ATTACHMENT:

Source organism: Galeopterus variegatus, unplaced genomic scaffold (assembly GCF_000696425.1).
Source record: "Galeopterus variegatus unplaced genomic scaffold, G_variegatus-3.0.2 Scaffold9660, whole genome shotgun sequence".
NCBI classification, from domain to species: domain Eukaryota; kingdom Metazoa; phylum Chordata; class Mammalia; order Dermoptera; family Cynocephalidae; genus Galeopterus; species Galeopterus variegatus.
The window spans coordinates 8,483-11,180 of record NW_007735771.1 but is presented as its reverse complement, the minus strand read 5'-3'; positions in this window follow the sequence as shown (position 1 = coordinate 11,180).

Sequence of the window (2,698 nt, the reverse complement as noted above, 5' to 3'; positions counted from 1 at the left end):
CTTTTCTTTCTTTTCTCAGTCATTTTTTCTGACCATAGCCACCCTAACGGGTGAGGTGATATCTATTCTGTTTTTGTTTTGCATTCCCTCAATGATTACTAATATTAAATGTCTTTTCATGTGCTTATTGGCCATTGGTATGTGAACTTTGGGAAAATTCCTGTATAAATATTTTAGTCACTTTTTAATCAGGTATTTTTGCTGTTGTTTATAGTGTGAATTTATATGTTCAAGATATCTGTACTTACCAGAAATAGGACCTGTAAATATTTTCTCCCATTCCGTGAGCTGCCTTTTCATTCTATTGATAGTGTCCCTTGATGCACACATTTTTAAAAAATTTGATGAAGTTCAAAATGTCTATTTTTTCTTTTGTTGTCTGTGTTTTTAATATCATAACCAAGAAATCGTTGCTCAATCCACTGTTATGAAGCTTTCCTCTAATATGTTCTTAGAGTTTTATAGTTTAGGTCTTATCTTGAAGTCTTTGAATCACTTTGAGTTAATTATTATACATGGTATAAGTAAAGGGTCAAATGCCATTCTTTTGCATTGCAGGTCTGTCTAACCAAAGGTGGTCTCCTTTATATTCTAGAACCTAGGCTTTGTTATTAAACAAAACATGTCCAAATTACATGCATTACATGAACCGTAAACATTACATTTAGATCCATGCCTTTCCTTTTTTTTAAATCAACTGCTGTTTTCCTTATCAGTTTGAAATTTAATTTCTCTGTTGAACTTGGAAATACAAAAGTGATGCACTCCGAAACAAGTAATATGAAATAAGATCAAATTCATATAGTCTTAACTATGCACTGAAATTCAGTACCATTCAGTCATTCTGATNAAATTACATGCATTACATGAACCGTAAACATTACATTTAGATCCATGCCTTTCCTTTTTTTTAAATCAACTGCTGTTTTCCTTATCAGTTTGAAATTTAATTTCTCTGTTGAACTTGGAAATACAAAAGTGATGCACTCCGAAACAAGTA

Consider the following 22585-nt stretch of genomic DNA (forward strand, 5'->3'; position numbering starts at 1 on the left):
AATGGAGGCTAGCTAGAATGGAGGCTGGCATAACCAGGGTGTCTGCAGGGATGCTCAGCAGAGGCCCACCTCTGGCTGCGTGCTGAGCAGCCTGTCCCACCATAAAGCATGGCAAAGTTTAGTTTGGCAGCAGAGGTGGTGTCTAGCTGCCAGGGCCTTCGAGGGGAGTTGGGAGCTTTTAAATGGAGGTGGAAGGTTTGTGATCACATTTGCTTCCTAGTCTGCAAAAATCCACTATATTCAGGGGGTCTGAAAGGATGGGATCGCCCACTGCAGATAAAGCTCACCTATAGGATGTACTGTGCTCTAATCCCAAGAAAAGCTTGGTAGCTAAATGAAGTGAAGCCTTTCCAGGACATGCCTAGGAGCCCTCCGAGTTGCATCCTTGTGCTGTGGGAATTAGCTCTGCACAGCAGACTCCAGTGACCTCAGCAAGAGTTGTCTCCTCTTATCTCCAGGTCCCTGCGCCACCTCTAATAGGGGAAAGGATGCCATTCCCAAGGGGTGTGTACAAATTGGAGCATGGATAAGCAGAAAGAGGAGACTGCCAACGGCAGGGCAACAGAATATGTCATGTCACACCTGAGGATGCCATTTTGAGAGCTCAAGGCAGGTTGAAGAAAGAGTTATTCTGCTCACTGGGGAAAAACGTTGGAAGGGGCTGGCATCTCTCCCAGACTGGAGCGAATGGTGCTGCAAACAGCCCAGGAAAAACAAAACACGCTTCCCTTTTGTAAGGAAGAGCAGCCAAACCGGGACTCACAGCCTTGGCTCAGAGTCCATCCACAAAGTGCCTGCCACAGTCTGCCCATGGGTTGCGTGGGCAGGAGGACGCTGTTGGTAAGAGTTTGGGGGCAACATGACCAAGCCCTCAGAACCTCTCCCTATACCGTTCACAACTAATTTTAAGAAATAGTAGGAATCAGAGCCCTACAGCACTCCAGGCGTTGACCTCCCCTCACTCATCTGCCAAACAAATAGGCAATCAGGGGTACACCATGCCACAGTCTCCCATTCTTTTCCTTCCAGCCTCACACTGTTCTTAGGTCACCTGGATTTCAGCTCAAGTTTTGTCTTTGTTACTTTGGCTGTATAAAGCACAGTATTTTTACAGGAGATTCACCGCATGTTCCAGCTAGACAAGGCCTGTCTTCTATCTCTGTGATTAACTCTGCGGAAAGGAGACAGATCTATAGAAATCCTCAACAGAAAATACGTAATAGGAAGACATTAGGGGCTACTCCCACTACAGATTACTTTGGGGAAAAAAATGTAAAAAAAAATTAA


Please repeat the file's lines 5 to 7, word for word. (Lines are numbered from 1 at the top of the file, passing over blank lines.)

Sequence of the window (2,698 nt, the reverse complement as noted above, 5' to 3'; positions counted from 1 at the left end):
CTTTTCTTTCTTTTCTCAGTCATTTTTTCTGACCATAGCCACCCTAACGGGTGAGGTGATATCTATTCTGTTTTTGTTTTGCATTCCCTCAATGATTACTAATATTAAATGTCTTTTCATGTGCTTATTGGCCATTGGTATGTGAACTTTGGGAAAATTCCTGTATAAATATTTTAGTCACTTTTTAATCAGGTATTTTTGCTGTTGTTTATAGTGTGAATTTATATGTTCAAGATATCTGTACTTACCAGAAATAGGACCTGTAAATATTTTCTCCCATTCCGTGAGCTGCCTTTTCATTCTATTGATAGTGTCCCTTGATGCACACATTTTTAAAAAATTTGATGAAGTTCAAAATGTCTATTTTTTCTTTTGTTGTCTGTGTTTTTAATATCATAACCAAGAAATCGTTGCTCAATCCACTGTTATGAAGCTTTCCTCTAATATGTTCTTAGAGTTTTATAGTTTAGGTCTTATCTTGAAGTCTTTGAATCACTTTGAGTTAATTATTATACATGGTATAAGTAAAGGGTCAAATGCCATTCTTTTGCATTGCAGGTCTGTCTAACCAAAGGTGGTCTCCTTTATATTCTAGAACCTAGGCTTTGTTATTAAACAAAACATGTCCAAATTACATGCATTACATGAACCGTAAACATTACATTTAGATCCATGCCTTTCCTTTTTTTTAAATCAACTGCTGTTTTCCTTATCAGTTTGAAATTTAATTTCTCTGTTGAACTTGGAAATACAAAAGTGATGCACTCCGAAACAAGTAATATGAAATAAGATCAAATTCATATAGTCTTAACTATGCACTGAAATTCAGTACCATTCAGTCATTCTGATNAAATTACATGCATTACATGAACCGTAAACATTACATTTAGATCCATGCCTTTCCTTTTTTTTAAATCAACTGCTGTTTTCCTTATCAGTTTGAAATTTAATTTCTCTGTTGAACTTGGAAATACAAAAGTGATGCACTCCGAAACAAGTA

Consider the following 22585-nt stretch of genomic DNA (forward strand, 5'->3'; position numbering starts at 1 on the left):